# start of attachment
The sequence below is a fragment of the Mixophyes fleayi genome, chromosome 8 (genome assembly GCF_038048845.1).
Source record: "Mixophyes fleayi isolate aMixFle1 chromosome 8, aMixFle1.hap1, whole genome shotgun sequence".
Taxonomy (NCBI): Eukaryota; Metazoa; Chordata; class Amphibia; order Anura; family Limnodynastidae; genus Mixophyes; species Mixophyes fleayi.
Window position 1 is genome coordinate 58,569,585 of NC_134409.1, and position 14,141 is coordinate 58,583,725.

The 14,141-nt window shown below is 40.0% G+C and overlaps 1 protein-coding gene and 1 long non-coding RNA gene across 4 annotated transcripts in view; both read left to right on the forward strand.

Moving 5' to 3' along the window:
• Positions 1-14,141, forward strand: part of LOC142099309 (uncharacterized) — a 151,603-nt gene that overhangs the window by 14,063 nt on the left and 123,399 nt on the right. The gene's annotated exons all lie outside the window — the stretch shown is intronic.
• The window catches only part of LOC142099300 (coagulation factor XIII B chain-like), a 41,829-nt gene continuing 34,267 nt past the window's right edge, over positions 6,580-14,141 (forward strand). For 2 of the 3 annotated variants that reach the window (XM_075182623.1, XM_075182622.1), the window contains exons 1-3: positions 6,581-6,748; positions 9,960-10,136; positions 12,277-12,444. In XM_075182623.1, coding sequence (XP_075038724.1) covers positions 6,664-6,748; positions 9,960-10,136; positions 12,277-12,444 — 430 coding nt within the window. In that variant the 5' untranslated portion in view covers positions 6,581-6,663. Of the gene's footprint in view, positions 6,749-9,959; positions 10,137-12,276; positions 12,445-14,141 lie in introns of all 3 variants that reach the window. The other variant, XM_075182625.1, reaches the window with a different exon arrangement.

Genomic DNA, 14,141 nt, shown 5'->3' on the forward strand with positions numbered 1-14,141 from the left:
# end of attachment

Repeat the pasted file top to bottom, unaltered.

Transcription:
The sequence below is a fragment of the Mixophyes fleayi genome, chromosome 8 (genome assembly GCF_038048845.1).
Source record: "Mixophyes fleayi isolate aMixFle1 chromosome 8, aMixFle1.hap1, whole genome shotgun sequence".
Taxonomy (NCBI): Eukaryota; Metazoa; Chordata; class Amphibia; order Anura; family Limnodynastidae; genus Mixophyes; species Mixophyes fleayi.
Window position 1 is genome coordinate 58,569,585 of NC_134409.1, and position 14,141 is coordinate 58,583,725.

The 14,141-nt window shown below is 40.0% G+C and overlaps 1 protein-coding gene and 1 long non-coding RNA gene across 4 annotated transcripts in view; both read left to right on the forward strand.

Moving 5' to 3' along the window:
• Positions 1-14,141, forward strand: part of LOC142099309 (uncharacterized) — a 151,603-nt gene that overhangs the window by 14,063 nt on the left and 123,399 nt on the right. The gene's annotated exons all lie outside the window — the stretch shown is intronic.
• The window catches only part of LOC142099300 (coagulation factor XIII B chain-like), a 41,829-nt gene continuing 34,267 nt past the window's right edge, over positions 6,580-14,141 (forward strand). For 2 of the 3 annotated variants that reach the window (XM_075182623.1, XM_075182622.1), the window contains exons 1-3: positions 6,581-6,748; positions 9,960-10,136; positions 12,277-12,444. In XM_075182623.1, coding sequence (XP_075038724.1) covers positions 6,664-6,748; positions 9,960-10,136; positions 12,277-12,444 — 430 coding nt within the window. In that variant the 5' untranslated portion in view covers positions 6,581-6,663. Of the gene's footprint in view, positions 6,749-9,959; positions 10,137-12,276; positions 12,445-14,141 lie in introns of all 3 variants that reach the window. The other variant, XM_075182625.1, reaches the window with a different exon arrangement.

Genomic DNA, 14,141 nt, shown 5'->3' on the forward strand with positions numbered 1-14,141 from the left: